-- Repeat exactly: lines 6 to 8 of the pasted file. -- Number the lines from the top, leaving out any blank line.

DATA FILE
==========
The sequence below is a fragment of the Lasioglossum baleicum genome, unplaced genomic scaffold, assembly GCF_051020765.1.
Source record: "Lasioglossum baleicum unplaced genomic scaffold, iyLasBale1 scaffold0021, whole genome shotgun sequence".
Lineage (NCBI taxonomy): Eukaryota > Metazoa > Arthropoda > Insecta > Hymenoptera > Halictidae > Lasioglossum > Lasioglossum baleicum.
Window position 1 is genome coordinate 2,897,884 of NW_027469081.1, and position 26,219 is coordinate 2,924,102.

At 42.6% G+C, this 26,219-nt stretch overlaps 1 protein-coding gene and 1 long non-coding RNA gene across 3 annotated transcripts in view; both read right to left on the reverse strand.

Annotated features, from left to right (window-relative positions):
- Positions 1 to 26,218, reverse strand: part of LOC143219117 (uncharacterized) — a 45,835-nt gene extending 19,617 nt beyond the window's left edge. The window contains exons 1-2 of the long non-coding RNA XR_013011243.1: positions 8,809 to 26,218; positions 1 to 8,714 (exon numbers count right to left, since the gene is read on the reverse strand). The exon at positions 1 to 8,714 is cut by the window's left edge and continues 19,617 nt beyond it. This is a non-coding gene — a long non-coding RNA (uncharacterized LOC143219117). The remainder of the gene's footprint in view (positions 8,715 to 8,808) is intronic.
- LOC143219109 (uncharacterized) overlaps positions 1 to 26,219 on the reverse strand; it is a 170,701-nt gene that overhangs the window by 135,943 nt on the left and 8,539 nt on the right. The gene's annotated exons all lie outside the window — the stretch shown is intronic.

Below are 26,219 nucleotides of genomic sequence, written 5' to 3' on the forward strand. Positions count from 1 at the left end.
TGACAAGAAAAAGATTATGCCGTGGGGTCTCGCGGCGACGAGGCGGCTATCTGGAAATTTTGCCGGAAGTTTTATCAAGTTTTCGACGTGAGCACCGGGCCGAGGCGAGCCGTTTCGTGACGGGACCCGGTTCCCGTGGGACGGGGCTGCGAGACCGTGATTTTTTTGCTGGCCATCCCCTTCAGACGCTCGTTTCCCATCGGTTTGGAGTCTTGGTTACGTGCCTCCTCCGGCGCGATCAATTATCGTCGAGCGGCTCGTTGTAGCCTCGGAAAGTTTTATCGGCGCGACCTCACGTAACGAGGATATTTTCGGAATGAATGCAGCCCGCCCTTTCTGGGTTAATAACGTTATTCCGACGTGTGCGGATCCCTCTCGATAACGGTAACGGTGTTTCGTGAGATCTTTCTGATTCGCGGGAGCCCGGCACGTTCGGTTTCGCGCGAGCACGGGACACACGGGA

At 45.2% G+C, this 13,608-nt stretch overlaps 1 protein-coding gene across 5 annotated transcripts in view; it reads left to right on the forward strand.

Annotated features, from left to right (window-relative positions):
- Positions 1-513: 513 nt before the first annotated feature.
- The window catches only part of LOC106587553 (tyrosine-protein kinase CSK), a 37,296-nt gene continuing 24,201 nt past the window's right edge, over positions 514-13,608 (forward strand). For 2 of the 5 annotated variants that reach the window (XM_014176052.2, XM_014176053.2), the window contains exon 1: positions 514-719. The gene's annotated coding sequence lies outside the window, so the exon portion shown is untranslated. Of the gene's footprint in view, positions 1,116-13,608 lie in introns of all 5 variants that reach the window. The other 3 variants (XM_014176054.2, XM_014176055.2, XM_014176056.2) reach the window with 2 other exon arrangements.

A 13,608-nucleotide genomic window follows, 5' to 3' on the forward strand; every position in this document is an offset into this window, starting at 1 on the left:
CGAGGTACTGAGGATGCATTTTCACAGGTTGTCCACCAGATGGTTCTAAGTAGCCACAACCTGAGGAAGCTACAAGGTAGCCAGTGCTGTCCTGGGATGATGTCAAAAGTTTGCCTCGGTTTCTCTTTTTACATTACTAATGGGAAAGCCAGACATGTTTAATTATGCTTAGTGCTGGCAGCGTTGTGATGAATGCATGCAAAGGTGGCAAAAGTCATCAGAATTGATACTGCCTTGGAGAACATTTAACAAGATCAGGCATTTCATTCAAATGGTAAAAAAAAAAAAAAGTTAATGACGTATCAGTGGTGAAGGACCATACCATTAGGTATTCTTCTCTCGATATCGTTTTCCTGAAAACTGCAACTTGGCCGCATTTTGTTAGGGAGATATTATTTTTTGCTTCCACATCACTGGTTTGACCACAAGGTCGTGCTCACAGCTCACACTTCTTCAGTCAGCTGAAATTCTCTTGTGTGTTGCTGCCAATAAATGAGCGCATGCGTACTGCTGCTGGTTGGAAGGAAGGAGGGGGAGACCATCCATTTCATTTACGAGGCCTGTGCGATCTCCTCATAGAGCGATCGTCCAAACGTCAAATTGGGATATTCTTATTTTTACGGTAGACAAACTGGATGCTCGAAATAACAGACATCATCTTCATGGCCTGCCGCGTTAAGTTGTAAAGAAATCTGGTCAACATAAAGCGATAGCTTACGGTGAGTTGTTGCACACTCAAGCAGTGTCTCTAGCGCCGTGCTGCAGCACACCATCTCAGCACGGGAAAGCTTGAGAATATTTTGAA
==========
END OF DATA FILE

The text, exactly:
Annotated features, from left to right (window-relative positions):
- Positions 1 to 26,218, reverse strand: part of LOC143219117 (uncharacterized) — a 45,835-nt gene extending 19,617 nt beyond the window's left edge. The window contains exons 1-2 of the long non-coding RNA XR_013011243.1: positions 8,809 to 26,218; positions 1 to 8,714 (exon numbers count right to left, since the gene is read on the reverse strand). The exon at positions 1 to 8,714 is cut by the window's left edge and continues 19,617 nt beyond it. This is a non-coding gene — a long non-coding RNA (uncharacterized LOC143219117). The remainder of the gene's footprint in view (positions 8,715 to 8,808) is intronic.
- LOC143219109 (uncharacterized) overlaps positions 1 to 26,219 on the reverse strand; it is a 170,701-nt gene that overhangs the window by 135,943 nt on the left and 8,539 nt on the right. The gene's annotated exons all lie outside the window — the stretch shown is intronic.